Eating chocolate is good for you.
We have all heard that eating chocolate is good for you – now here’s a study that tells you why.
A chemical synthesised out of a cocoa compound has accelerated the killing of human tumours in a lab environment, according to the study by Georgetown University researchers.
The researchers described how four different tumour cell lines out of 16 tested sensitive to the chemical, known as GECGC. The strongest response was seen in two different colon cancers; growth was cut in half and most of the tumour cells were damaged.
GECGC “seems to be safe… because it has a structure similar to a natural product in cocoa beans – the same beans that are used to make chocolate,” said the study’s lead author Min Kim.
Researchers have long studied the beneficial effects of flavanols – molecules in vegetables and fruits that exhibit potent anti-oxidant and potentially anti-tumour properties.
As part of these studies, investigators have been testing a new synthetic version of natural procyanidins, a class of flavanols, created and patented by a confectionery company Mars Incorporated.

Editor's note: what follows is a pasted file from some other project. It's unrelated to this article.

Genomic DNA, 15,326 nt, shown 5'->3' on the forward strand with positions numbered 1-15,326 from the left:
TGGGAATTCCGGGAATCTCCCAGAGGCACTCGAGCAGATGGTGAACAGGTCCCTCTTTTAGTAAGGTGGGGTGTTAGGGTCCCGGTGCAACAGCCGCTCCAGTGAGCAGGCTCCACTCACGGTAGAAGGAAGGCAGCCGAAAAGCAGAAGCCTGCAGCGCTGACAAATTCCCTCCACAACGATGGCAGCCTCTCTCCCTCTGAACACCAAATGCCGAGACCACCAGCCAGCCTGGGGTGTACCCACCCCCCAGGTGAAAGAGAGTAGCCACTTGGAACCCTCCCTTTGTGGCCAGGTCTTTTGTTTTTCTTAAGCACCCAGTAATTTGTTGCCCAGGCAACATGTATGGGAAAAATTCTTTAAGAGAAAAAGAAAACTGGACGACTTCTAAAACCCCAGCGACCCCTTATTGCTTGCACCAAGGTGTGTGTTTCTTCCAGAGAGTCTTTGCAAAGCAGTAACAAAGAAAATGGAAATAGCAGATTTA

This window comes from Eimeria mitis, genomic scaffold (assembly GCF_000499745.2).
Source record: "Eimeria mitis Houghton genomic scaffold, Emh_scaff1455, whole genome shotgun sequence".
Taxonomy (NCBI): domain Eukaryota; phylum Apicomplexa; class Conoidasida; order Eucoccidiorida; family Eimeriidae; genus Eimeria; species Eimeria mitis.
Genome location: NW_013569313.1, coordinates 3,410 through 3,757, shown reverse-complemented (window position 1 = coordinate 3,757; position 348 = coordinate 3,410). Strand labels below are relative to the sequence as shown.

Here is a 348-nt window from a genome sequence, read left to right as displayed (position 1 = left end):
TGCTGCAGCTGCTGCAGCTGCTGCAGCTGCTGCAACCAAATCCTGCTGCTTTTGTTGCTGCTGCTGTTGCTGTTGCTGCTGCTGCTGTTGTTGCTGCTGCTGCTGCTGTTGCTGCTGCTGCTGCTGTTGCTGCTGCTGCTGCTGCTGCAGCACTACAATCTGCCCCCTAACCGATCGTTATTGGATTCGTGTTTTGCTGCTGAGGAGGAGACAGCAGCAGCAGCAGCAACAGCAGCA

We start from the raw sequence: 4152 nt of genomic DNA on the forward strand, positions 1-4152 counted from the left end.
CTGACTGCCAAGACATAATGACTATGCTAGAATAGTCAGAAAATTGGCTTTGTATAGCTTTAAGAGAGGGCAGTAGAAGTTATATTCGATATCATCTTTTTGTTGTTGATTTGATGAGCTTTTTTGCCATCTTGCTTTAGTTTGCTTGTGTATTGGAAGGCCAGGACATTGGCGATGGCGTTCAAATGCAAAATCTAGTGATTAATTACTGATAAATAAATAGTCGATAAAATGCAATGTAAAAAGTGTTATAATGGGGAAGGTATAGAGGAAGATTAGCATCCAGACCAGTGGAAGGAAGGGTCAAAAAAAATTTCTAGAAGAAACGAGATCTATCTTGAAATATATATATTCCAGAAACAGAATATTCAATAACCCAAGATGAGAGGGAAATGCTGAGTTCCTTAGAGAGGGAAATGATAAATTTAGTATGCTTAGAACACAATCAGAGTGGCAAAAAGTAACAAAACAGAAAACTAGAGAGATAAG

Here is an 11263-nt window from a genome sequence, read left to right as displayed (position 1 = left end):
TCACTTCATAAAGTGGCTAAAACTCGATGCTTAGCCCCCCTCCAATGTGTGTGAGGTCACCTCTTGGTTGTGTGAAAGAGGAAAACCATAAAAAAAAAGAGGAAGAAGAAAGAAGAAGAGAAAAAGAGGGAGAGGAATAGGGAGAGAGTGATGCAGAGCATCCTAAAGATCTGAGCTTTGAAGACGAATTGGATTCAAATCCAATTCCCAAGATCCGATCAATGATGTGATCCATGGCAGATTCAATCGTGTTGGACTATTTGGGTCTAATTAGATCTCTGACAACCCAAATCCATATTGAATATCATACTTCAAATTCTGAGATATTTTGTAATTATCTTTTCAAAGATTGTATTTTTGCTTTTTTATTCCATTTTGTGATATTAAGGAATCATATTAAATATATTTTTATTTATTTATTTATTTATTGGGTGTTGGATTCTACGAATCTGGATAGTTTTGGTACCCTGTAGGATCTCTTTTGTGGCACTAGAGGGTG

In these studies, the scientists tested the effects of three different doses of GECGC on the cancer cell lines – the first time that a synthetic cocoa derivative has been used to screen human cancer cell lines.
None of the doses tested were extreme, Kim pointed out. “The effective concentrations were considered similar to what a person might eat or use,” he said.
They found sensitivity to GECGC in both colon cancer cell lines they tested, in cervical cancer cells and in one line of leukaemia tumour cells. Other cell lines were resistant, including ovarian and prostate cancer cells.
Overall, GECGC showed the most effect in treating cancer cells that are normally fast growing, Kim said. And the fact that it demonstrated the most killing power in colon cancer suggests the chemical “could serve as a promising therapeutic for colon cancer,” he said. “So far, these data are very convincing.”
The researchers do not yet clearly understand the mechanism by which GECGC disrupts tumour growth, but they think it inhibits the physical connections between cancer cells and blocks internal cell signalling pathways.
The findings of the study have been published online Monday in the journal Cell Cycle .